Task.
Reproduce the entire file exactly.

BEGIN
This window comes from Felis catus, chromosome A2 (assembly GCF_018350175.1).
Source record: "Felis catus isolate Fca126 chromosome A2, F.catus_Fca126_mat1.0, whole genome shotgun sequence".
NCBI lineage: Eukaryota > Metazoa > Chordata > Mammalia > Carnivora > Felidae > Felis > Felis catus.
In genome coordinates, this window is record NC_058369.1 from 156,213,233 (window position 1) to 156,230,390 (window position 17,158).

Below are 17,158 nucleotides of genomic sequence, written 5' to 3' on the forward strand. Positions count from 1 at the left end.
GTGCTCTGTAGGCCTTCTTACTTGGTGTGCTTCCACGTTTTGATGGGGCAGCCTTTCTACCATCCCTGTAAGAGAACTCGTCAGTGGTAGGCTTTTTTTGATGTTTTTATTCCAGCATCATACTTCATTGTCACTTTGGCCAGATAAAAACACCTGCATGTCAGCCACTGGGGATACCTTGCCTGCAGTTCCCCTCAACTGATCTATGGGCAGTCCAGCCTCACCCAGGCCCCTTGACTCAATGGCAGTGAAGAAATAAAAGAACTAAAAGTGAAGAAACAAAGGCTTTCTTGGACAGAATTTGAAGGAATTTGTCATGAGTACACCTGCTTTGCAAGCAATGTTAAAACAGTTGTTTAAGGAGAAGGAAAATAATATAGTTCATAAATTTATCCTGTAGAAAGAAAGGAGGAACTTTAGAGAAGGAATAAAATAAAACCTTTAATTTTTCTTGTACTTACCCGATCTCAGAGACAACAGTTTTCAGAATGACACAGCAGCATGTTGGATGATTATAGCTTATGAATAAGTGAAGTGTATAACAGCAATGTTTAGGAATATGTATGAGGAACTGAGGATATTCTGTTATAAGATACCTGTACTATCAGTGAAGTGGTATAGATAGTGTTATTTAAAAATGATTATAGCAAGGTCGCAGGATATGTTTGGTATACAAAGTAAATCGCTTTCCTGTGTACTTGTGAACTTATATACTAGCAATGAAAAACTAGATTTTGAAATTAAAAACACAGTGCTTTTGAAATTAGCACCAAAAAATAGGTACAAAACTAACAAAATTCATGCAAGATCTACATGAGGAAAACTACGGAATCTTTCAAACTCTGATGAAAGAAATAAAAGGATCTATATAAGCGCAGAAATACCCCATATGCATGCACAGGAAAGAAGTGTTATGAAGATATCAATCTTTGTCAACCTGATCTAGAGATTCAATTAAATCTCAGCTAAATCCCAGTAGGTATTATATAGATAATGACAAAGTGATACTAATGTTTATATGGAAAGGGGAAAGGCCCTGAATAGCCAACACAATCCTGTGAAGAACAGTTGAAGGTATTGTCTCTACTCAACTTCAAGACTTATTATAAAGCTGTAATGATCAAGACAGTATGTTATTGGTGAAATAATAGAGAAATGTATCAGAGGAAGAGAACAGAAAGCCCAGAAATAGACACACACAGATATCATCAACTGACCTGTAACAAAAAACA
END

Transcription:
This window comes from Felis catus, chromosome A2 (assembly GCF_018350175.1).
Source record: "Felis catus isolate Fca126 chromosome A2, F.catus_Fca126_mat1.0, whole genome shotgun sequence".
NCBI lineage: Eukaryota > Metazoa > Chordata > Mammalia > Carnivora > Felidae > Felis > Felis catus.
In genome coordinates, this window is record NC_058369.1 from 156,213,233 (window position 1) to 156,230,390 (window position 17,158).

Below are 17,158 nucleotides of genomic sequence, written 5' to 3' on the forward strand. Positions count from 1 at the left end.
GTGCTCTGTAGGCCTTCTTACTTGGTGTGCTTCCACGTTTTGATGGGGCAGCCTTTCTACCATCCCTGTAAGAGAACTCGTCAGTGGTAGGCTTTTTTTGATGTTTTTATTCCAGCATCATACTTCATTGTCACTTTGGCCAGATAAAAACACCTGCATGTCAGCCACTGGGGATACCTTGCCTGCAGTTCCCCTCAACTGATCTATGGGCAGTCCAGCCTCACCCAGGCCCCTTGACTCAATGGCAGTGAAGAAATAAAAGAACTAAAAGTGAAGAAACAAAGGCTTTCTTGGACAGAATTTGAAGGAATTTGTCATGAGTACACCTGCTTTGCAAGCAATGTTAAAACAGTTGTTTAAGGAGAAGGAAAATAATATAGTTCATAAATTTATCCTGTAGAAAGAAAGGAGGAACTTTAGAGAAGGAATAAAATAAAACCTTTAATTTTTCTTGTACTTACCCGATCTCAGAGACAACAGTTTTCAGAATGACACAGCAGCATGTTGGATGATTATAGCTTATGAATAAGTGAAGTGTATAACAGCAATGTTTAGGAATATGTATGAGGAACTGAGGATATTCTGTTATAAGATACCTGTACTATCAGTGAAGTGGTATAGATAGTGTTATTTAAAAATGATTATAGCAAGGTCGCAGGATATGTTTGGTATACAAAGTAAATCGCTTTCCTGTGTACTTGTGAACTTATATACTAGCAATGAAAAACTAGATTTTGAAATTAAAAACACAGTGCTTTTGAAATTAGCACCAAAAAATAGGTACAAAACTAACAAAATTCATGCAAGATCTACATGAGGAAAACTACGGAATCTTTCAAACTCTGATGAAAGAAATAAAAGGATCTATATAAGCGCAGAAATACCCCATATGCATGCACAGGAAAGAAGTGTTATGAAGATATCAATCTTTGTCAACCTGATCTAGAGATTCAATTAAATCTCAGCTAAATCCCAGTAGGTATTATATAGATAATGACAAAGTGATACTAATGTTTATATGGAAAGGGGAAAGGCCCTGAATAGCCAACACAATCCTGTGAAGAACAGTTGAAGGTATTGTCTCTACTCAACTTCAAGACTTATTATAAAGCTGTAATGATCAAGACAGTATGTTATTGGTGAAATAATAGAGAAATGTATCAGAGGAAGAGAACAGAAAGCCCAGAAATAGACACACACAGATATCATCAACTGACCTGTAACAAAAAACA